We begin our third blog series with a special check-off from Frank’s bucket list: Neuschwanstein, otherwise known as “Crazy King Ludwig’s Castle,” in the Bavarian Alps. A history buff, Frank had heard about this castle and was determined to see it. On Friday, we did.
Our trip to this magical palace was made even more spectacular by the day’s sunshine and fresh snow, which added a twinkly sparkle to the trees. We left Munich by train for the two-hour journey to Fussen. From there, we boarded a bus to the base of the mountain, where we planned to take a shuttle up to the Castle. Small glitch – the shuttle buses weren’t running due to the icy roads! Sooo, rather than wait in the long line for the horse-drawn carriages (which were in operation), we hiked to the Castle entrance and made it in time for our tour.
We learned about the short and tragic life of King Ludwig II. At 18, his father died and he inherited the throne without any formal training or political experience. Although he did fulfill his required duties, the realization that he was just a figurehead led the young king to pursue his interests in reading, the arts and architecture. He hated war and when he saw that he was not in a position to save his country from its dangers, he considered abdication. His friend, the composer Richard Wagner, supposedly talked him out of it, explaining he could not turn the crown over to his younger brother Otto, who was suffering from a war-related mental illness. Another war broke out in 1870, leading the King to become more withdrawn and embittered by the personal political attacks.
King Ludwig completely shifted into his own world, a world in which everything was noble and beautiful. His vision was manifested in his castles. He began three with a fourth planned. The costs resulted in much debt and eventually the wrath of government, who decided to remove him as King. King Ludwig now refused to step down (What? Give up the money and my projects?!). At the time, the only way a sitting King could be removed was if he was declared mentally incompetent. Officials forced their way into Neuschwanstein and took the King to the Castle of Berg on Lake Stamberg. The next day, the 40-year-old King and his psychiatrist were found dead following a walk along the lake. The official story is that the King killed the doctor and committed suicide — a conclusion that seems implausible given his aversion to violence. Several other theories have been proposed but the deaths remain a mystery – adding to the allure of the story and the subsequent interest (and tourist dollars) in the castle when it was opened to the public shortly after his death.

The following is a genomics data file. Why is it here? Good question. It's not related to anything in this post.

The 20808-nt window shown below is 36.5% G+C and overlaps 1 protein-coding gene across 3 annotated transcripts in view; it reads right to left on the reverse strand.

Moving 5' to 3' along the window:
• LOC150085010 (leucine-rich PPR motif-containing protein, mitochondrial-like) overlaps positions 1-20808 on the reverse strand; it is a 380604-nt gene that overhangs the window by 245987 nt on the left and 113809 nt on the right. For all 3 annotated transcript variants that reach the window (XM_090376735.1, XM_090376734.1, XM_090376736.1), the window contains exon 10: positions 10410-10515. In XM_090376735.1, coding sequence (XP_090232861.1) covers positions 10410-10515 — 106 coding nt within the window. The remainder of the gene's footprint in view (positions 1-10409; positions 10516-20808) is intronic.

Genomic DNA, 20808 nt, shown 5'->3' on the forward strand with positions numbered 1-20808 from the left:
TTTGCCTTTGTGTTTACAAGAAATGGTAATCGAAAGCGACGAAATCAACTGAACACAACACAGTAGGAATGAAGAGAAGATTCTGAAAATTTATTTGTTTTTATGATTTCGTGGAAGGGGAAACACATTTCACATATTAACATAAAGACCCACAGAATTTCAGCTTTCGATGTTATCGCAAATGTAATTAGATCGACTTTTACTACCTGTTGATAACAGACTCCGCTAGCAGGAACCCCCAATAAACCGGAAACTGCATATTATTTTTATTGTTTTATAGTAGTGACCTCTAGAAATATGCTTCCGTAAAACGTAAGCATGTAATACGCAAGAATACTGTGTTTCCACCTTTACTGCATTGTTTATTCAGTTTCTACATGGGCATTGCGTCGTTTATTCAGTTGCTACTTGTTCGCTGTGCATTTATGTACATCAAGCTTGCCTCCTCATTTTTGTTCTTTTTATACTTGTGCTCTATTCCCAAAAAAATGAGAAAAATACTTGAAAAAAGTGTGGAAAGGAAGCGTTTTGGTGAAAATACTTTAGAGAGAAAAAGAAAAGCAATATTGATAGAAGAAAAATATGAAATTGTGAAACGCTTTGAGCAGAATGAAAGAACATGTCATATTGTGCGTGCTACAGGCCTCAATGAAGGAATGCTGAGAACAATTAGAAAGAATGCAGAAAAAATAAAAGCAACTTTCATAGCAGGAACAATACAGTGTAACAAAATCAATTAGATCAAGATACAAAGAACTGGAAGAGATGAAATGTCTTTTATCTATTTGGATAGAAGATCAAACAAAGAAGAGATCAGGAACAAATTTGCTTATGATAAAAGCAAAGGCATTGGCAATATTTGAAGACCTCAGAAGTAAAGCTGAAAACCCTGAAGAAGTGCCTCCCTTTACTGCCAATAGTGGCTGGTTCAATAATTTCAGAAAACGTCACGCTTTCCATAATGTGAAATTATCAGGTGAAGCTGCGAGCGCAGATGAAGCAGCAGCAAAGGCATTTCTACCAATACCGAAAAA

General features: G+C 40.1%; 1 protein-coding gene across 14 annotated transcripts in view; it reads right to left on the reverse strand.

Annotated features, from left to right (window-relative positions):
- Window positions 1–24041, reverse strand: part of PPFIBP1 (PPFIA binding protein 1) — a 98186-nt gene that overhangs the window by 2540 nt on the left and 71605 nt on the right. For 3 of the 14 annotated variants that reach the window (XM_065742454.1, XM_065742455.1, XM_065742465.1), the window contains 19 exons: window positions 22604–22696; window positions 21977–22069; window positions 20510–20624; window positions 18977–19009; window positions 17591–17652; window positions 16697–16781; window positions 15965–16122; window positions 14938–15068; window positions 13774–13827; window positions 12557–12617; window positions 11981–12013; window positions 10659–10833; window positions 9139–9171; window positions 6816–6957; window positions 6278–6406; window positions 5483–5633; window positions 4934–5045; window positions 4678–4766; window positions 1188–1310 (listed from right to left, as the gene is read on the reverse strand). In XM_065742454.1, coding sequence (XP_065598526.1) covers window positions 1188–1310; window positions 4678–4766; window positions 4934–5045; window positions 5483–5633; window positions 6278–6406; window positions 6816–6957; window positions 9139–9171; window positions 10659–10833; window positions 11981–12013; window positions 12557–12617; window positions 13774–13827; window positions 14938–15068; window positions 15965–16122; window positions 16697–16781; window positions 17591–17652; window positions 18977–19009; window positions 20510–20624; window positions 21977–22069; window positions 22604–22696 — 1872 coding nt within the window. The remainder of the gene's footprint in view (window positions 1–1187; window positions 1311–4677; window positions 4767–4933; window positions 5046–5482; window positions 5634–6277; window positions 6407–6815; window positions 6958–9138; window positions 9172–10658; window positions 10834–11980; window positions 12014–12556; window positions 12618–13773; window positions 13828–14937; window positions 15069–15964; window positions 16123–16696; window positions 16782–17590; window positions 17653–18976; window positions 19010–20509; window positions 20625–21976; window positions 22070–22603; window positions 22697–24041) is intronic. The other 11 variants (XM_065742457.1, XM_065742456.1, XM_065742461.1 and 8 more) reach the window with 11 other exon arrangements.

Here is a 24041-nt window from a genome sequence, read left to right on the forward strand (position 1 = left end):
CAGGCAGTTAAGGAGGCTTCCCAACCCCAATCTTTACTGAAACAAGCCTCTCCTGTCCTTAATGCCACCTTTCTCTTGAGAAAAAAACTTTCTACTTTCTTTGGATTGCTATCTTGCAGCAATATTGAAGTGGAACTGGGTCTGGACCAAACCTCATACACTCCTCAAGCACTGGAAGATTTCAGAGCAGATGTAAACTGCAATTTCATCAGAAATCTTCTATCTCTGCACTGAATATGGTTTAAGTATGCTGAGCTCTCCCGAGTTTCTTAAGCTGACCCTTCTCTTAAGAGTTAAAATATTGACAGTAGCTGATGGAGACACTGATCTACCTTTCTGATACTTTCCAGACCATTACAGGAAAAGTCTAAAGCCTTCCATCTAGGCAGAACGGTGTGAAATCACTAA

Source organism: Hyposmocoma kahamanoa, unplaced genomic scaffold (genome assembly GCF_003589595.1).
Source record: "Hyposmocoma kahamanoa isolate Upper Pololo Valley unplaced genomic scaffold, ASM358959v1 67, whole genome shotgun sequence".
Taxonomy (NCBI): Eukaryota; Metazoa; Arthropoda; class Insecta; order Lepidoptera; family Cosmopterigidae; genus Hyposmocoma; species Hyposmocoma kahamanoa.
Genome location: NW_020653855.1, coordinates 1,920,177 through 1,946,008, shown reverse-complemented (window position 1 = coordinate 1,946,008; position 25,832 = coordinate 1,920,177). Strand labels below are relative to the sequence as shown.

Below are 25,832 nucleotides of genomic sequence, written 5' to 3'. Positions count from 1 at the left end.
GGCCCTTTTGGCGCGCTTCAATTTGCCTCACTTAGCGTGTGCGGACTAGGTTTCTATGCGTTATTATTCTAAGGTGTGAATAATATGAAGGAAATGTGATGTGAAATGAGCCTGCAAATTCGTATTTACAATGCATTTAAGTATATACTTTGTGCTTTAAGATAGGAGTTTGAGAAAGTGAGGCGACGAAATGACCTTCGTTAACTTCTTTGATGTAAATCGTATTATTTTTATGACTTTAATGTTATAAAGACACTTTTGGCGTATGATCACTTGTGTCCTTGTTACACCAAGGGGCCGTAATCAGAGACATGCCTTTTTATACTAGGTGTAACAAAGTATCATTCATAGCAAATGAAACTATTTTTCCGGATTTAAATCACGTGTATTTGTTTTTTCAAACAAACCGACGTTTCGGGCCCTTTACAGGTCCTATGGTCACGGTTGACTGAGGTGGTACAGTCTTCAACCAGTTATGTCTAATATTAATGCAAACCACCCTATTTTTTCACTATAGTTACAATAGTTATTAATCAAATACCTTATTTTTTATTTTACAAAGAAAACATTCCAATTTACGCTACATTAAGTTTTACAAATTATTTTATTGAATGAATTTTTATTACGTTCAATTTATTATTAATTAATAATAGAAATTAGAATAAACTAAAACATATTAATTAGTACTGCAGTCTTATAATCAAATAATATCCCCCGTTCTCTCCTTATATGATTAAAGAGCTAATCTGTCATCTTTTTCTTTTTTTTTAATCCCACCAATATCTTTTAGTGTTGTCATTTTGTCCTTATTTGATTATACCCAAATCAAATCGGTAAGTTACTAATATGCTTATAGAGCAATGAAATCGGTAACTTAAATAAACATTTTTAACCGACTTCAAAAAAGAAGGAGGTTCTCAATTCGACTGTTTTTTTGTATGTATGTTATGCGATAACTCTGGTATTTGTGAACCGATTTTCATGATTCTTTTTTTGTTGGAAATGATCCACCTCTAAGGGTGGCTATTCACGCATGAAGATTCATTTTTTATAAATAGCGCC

Was “Crazy” King Ludwig crazy or was he just disillusioned and extravagant? Frank and I lean toward the latter. We see him as a tragic figure, who was totally unprepared for a role he did not want. He eventually, however, grew accustomed to the royal lifestyle and used it (albeit selfishly) to create something beautiful. This spectacular yet unfinished palace is a testament to King Ludwig’s unique artistic vision, his deep religious devotion and his passion for literature and opera.